Tuesday, May 10, 2022

Research in the Digital Age is Sometimes Analog, an essay by Connie Hertzberg Mayo

Historical novelist Connie Hertzberg Mayo, the author of The Sharp Edge of Mercy, is here today with an essay about her research methods, which reminds us of the importance of visiting physical archives for relevant source material.


Research in the Digital Age is Sometimes Analog
Connie Hertzberg Mayo

During the long car ride from Massachusetts to Philadelphia to drop off our oldest at college, I unearthed a tiny notebook that been bouncing around in my purse for years, and I wrote down a writing schedule. I had been putting off the commitment to writing my second novel until our nest became a little emptier, and even though I knew I wouldn’t religiously stick to any schedule, this helped me draw a line between I’m-not-writing and I’m-writing.

But a big part of writing historical fiction isn’t writing at all. Any good historical novel is backed up by a truckload of research. Wise novelists know to be very judicious in deciding what ends up in the book – the right answer is: a small fraction of all you’ve learned – but all of that “unused” research is, in a way, used. It’s as if you drink in all that detail and then let a small amount of it seep through your pores.

So if you need to do extensive research while you happen to have a job and a family, the internet becomes your best friend. I learned this while writing my first book, The Island of Worthy Boys, when I discovered that The Beacon, the monthly newsletter written by the boys at the Boston Farm School, had been digitally scanned by some persistent soul at the UMass archives. Hundreds of issues, each several pages, were available dating from 1890, just a year after the time period of my book. I spent hours reading about the daily lives of the boys I wanted to write about – their job polishing lamp chimneys, their pet parrot and goat, their copious time spent in chapel.

After we arrived home from Philadelphia, I therefore fired up my laptop to start research for The Sharp Edge of Mercy, which is set at the New York Cancer Hospital in 1890. And I found… less than I had expected. Looking back, I can see that my expectations had been built on The Beacon, but the counterpart at this hospital was a series of dry annual reports. They dutifully reported how many beds were filled, even how many of which type of cancers were treated, but where were the details about the daily lives of the nurses? What did the patients eat? What was the building like? Who did the laundry?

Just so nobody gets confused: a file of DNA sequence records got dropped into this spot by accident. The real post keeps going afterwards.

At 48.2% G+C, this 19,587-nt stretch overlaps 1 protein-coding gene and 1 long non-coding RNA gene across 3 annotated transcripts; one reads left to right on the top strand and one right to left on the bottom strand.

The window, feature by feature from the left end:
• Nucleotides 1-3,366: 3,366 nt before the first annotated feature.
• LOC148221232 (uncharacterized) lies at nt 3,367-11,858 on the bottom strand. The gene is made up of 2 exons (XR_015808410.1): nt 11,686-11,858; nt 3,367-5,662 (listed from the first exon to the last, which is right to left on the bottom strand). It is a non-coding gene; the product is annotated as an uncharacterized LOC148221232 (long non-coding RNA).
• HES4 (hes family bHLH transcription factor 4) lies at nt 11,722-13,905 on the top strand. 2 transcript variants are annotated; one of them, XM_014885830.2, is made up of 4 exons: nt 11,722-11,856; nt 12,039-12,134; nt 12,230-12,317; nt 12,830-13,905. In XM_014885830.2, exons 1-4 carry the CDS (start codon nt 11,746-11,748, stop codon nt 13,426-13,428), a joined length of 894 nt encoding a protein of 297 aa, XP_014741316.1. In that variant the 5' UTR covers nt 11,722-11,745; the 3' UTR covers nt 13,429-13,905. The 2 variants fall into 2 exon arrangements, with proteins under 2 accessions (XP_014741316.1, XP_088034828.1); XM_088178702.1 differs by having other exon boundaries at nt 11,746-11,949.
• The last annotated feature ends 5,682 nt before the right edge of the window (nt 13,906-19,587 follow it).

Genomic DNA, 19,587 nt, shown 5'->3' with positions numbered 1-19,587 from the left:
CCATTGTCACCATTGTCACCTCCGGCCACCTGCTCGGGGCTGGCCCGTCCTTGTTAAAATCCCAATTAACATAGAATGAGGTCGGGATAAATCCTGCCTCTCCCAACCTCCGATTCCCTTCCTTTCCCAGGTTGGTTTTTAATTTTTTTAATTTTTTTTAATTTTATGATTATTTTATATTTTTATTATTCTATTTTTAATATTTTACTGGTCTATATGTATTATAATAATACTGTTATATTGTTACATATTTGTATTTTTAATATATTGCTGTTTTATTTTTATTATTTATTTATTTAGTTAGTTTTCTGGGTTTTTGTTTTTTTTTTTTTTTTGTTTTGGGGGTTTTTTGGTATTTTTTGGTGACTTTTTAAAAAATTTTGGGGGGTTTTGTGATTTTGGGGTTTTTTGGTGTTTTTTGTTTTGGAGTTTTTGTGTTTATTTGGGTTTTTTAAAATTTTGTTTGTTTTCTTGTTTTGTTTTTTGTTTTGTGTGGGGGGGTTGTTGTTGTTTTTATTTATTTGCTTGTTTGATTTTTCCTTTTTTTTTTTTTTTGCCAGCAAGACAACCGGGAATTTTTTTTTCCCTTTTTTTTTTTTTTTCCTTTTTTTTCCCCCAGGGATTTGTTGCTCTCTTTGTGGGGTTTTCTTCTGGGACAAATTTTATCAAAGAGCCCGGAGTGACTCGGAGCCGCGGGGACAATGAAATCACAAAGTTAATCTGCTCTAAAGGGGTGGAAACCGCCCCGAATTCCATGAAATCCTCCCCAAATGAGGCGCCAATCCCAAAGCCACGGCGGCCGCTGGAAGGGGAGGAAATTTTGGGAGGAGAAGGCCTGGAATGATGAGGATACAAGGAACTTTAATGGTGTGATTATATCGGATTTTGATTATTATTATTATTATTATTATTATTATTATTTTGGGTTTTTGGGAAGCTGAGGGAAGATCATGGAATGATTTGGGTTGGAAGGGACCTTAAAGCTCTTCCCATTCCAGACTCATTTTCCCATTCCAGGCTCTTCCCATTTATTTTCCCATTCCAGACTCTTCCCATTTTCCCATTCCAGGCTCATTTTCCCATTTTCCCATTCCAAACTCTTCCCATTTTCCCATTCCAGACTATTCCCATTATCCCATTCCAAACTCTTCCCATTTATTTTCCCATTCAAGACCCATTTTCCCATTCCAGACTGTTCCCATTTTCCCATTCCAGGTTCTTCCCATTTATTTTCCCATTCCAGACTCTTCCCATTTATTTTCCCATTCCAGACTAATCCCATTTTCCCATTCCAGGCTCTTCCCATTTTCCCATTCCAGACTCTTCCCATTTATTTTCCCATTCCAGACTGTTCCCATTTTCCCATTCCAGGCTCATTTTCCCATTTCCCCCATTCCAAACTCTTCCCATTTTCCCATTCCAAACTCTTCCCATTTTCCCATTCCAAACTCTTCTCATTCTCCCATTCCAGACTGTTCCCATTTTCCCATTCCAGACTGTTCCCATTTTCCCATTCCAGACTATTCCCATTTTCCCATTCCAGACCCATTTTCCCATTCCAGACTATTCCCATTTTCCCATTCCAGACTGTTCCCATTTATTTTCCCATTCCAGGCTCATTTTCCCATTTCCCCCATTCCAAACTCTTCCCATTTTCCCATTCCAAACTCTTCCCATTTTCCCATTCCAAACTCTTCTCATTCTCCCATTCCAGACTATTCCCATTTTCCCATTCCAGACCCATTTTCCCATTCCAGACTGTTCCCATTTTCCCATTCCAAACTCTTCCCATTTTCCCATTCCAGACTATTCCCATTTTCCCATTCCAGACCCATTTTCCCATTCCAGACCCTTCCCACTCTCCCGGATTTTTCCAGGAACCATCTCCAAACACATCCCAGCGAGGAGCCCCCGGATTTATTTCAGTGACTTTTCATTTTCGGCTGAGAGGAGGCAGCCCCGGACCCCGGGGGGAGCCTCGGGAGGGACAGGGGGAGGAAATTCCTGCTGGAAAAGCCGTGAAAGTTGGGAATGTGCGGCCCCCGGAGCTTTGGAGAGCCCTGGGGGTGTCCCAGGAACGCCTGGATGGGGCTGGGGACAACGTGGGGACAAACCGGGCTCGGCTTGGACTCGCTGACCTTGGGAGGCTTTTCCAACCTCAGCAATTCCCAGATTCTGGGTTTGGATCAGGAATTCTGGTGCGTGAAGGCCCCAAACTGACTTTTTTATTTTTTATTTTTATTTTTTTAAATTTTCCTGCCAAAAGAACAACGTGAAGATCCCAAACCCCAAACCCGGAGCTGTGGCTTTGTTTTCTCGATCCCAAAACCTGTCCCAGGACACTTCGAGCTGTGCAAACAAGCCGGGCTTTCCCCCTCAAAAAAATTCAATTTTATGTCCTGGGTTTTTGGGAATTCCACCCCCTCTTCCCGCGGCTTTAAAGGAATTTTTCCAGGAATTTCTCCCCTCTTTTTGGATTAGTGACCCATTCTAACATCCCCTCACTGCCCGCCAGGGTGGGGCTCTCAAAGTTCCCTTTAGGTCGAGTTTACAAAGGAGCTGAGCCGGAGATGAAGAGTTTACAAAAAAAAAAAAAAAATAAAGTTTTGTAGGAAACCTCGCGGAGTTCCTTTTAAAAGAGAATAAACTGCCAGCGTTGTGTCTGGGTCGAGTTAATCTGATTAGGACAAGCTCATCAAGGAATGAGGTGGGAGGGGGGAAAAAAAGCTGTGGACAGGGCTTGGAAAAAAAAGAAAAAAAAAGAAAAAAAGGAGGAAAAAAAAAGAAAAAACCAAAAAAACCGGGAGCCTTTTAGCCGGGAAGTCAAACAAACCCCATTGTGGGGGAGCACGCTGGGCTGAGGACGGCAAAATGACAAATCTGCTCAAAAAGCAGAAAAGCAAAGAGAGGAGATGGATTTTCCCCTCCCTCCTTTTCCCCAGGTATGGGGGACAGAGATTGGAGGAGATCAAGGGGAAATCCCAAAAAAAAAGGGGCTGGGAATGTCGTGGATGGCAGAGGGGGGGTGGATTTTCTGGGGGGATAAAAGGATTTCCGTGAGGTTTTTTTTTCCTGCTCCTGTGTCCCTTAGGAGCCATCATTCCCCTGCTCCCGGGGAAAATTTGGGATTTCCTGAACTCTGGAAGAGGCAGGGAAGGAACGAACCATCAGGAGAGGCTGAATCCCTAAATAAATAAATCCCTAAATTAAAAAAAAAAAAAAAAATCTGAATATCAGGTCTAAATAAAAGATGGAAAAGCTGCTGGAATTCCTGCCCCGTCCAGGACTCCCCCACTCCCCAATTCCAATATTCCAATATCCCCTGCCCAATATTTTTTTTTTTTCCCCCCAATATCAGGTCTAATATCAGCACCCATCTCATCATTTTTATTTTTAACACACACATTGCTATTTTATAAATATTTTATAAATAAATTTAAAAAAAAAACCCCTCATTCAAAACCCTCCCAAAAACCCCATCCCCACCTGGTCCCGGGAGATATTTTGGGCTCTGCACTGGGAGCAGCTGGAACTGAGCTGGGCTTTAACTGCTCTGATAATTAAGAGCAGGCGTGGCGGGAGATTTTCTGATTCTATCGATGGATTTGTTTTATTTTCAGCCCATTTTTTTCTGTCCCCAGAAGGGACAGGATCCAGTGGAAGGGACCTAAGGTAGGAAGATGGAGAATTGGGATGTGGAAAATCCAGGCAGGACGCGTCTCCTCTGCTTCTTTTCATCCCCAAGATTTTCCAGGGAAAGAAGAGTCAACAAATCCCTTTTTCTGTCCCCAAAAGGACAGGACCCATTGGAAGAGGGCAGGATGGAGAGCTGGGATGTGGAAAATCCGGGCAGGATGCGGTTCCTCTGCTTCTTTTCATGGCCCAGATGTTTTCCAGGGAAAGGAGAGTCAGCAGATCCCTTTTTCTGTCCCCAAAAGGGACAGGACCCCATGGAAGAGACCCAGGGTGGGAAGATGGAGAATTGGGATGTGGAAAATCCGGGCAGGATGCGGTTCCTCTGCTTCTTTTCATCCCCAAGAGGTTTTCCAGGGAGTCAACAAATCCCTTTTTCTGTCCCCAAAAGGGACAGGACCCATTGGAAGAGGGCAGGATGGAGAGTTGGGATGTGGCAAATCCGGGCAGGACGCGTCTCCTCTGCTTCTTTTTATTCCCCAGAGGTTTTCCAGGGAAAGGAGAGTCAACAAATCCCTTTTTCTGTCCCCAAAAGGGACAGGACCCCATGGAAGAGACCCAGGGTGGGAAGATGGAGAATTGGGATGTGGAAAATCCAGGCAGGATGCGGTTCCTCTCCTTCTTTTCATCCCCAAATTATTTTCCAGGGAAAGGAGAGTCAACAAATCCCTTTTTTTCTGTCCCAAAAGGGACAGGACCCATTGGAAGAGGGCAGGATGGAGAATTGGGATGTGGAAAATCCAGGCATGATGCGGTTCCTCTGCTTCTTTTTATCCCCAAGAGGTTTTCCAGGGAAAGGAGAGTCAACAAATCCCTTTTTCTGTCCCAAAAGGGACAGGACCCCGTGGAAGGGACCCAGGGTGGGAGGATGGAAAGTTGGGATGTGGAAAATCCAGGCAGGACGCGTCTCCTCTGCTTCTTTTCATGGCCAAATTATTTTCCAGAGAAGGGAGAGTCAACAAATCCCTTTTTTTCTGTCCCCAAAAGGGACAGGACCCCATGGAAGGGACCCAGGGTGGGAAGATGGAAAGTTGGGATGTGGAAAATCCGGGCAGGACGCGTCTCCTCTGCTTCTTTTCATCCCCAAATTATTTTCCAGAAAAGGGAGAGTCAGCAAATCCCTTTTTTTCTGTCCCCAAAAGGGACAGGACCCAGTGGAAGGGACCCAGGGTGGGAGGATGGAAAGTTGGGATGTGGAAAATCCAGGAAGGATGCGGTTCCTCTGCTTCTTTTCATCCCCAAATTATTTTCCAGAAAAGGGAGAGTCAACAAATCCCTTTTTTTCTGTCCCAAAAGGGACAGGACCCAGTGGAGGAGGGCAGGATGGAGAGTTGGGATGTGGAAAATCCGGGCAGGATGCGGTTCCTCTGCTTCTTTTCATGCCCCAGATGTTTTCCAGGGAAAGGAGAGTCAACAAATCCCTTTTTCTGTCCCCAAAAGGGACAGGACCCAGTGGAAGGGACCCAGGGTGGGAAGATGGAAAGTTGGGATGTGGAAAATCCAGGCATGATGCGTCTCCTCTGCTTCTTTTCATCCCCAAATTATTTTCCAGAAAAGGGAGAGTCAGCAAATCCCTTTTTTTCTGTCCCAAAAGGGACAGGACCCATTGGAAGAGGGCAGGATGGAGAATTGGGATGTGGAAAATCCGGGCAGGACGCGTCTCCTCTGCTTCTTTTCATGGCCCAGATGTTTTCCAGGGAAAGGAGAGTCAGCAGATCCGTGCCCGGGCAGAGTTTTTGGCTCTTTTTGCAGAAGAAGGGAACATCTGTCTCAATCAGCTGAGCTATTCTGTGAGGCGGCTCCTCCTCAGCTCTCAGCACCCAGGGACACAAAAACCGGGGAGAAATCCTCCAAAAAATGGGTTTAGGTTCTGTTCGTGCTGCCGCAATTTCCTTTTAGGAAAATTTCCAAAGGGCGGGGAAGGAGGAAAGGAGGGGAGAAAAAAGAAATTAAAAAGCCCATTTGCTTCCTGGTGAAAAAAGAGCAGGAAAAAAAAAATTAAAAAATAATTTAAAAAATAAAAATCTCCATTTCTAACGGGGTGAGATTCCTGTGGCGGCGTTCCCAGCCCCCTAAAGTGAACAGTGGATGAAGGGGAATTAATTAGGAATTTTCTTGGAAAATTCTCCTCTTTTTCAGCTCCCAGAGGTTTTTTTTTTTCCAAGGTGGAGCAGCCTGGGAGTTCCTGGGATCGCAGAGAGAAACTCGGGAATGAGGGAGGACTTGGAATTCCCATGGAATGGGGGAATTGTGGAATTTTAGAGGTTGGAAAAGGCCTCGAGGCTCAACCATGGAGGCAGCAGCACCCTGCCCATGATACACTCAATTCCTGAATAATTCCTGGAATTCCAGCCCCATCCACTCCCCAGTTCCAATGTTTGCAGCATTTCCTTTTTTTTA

I realized I had to go to the physical archives to see if there was anything I could use that had not been hoisted onto the internet. Given that the hospital was in Manhattan and had evolved into Sloan Kettering when it moved from Central Park West to the East Side, I assumed I would be taking a trip to somewhere in New York City. But much to my surprise, I discovered that what I needed was housed at the Rockefeller Archive Center in Sleepy Hollow, NY – the town where I went to high school! I took this weird coincidence as a sign from the universe confirming that this was the book for me to write.

author Connie Mayo
(credit: Sivan Lahav)
At the archives, I found two things that were instrumental in writing the book. The first was a set of blueprints of all the hospital floors. I could see the dining room, the parlor, the wards. I started to walk through the hospital in my mind. And on the bottom floor was a room labeled "Crematorium," which was not something they advertised in the annual reports. I knew immediately that my story would include the crematorium, even though there was no information about how it was used – that would have to come from my imagination (and a whole separate line of research about cremation in 1890).

The other thing I found that was tremendously useful was surgical notes. Captured on microfiche, the typed words on yellowed pages were a window into the state of surgery at the time. Never would I have imagined that whiskey would have been administered with a hypodermic needle when a patient was fading on the operating table, but there it was in black and white (well, black and yellow). Half of surgeries seemed to be about removing infected tissue from a prior surgery. There was certainly awareness that infection was as fierce an enemy as cancer, but not much ability to control it.

All this is not to say that the first book was produced only with digital research and the second with analog. Surfing for pictures of nurses uniforms and caps worn at the turn of the century, for example, was easy enough to do from the comfort of my desk chair. But it’s also true that if you want to find every gem of information, there is still no substitute for showing up in person.

Connie Hertzberg Mayo grew up in Westchester County, New York, but moved to Massachusetts to get a Literature degree from Tufts University and never ended up leaving. Her first book, The Island of Worthy Boys (She Writes Press, 2015) won the 2016 Gold Medal for Best Regional Fiction in the Independent Publisher Book Awards. Connie’s short story, “Little Breaks”, was published by Calyx Journal in 2017. Her latest novel, The Sharp Edge of Mercy, is published by Heliotrope Books in May 2022. Connie works as a Systems Analyst and empty-nests with her husband and two feuding cats. Visit her website at https://conniemayo.com.

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